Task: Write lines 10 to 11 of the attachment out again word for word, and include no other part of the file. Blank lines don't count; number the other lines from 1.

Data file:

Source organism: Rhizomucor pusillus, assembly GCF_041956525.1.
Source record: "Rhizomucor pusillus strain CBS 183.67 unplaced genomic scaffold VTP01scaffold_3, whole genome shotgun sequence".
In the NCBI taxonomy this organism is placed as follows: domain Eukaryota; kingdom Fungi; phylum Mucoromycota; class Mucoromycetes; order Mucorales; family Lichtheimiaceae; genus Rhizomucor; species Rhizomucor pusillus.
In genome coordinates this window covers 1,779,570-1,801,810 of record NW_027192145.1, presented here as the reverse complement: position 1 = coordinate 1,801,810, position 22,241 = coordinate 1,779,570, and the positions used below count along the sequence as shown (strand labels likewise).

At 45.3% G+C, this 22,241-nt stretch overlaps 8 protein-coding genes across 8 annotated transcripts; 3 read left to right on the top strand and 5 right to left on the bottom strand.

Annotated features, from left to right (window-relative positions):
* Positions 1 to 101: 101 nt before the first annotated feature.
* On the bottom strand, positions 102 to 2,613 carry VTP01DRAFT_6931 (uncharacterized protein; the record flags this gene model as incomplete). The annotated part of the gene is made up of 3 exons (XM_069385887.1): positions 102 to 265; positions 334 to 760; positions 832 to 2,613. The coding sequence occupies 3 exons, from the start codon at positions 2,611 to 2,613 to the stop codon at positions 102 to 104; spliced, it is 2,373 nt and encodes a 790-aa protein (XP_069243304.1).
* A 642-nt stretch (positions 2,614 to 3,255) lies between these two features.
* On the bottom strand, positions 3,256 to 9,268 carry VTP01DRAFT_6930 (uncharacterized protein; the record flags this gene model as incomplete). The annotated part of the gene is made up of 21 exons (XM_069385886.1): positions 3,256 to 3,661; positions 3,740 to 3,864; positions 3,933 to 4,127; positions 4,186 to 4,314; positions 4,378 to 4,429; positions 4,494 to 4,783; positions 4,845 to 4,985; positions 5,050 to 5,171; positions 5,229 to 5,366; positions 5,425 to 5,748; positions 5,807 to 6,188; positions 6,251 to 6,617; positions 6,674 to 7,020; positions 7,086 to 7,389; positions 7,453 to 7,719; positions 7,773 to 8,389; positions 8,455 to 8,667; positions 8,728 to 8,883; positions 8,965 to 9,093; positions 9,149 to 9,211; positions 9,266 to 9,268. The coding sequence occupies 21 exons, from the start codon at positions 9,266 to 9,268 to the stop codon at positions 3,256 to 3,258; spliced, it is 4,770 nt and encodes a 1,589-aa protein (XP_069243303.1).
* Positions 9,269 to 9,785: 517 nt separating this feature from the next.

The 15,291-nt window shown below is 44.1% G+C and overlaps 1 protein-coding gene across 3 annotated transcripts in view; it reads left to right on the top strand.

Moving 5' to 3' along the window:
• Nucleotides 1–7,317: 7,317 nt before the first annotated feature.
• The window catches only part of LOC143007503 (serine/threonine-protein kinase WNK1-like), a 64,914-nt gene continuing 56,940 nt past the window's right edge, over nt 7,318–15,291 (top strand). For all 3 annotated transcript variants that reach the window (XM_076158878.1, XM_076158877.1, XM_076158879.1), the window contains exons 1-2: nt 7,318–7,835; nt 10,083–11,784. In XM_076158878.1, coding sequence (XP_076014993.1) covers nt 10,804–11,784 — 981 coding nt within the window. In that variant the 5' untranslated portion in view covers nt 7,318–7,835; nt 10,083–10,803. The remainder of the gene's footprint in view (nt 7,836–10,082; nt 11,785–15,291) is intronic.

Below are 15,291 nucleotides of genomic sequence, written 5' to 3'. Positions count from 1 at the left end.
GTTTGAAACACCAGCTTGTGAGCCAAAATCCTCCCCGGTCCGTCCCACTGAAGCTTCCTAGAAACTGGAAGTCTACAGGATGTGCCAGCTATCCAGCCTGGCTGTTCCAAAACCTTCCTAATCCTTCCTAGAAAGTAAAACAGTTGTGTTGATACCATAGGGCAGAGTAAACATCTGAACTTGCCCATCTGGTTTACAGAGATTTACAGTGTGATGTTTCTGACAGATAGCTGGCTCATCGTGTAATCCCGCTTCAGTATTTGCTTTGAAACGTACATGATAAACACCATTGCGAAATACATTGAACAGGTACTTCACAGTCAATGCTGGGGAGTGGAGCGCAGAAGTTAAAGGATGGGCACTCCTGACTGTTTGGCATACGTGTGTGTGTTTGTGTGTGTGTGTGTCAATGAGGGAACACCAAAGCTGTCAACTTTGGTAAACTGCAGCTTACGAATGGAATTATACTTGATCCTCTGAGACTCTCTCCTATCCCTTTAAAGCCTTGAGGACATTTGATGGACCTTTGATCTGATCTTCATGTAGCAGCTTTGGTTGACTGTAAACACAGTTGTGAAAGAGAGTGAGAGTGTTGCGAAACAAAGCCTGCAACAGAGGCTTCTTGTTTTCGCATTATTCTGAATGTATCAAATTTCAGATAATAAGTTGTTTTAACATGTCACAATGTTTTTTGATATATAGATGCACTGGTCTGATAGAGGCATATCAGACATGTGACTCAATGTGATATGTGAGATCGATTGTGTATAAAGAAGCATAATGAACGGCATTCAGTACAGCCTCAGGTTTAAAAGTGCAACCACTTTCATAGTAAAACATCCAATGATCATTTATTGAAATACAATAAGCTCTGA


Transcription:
* On the bottom strand, positions 3,256 to 9,268 carry VTP01DRAFT_6930 (uncharacterized protein; the record flags this gene model as incomplete). The annotated part of the gene is made up of 21 exons (XM_069385886.1): positions 3,256 to 3,661; positions 3,740 to 3,864; positions 3,933 to 4,127; positions 4,186 to 4,314; positions 4,378 to 4,429; positions 4,494 to 4,783; positions 4,845 to 4,985; positions 5,050 to 5,171; positions 5,229 to 5,366; positions 5,425 to 5,748; positions 5,807 to 6,188; positions 6,251 to 6,617; positions 6,674 to 7,020; positions 7,086 to 7,389; positions 7,453 to 7,719; positions 7,773 to 8,389; positions 8,455 to 8,667; positions 8,728 to 8,883; positions 8,965 to 9,093; positions 9,149 to 9,211; positions 9,266 to 9,268. The coding sequence occupies 21 exons, from the start codon at positions 9,266 to 9,268 to the stop codon at positions 3,256 to 3,258; spliced, it is 4,770 nt and encodes a 1,589-aa protein (XP_069243303.1).
* Positions 9,269 to 9,785: 517 nt separating this feature from the next.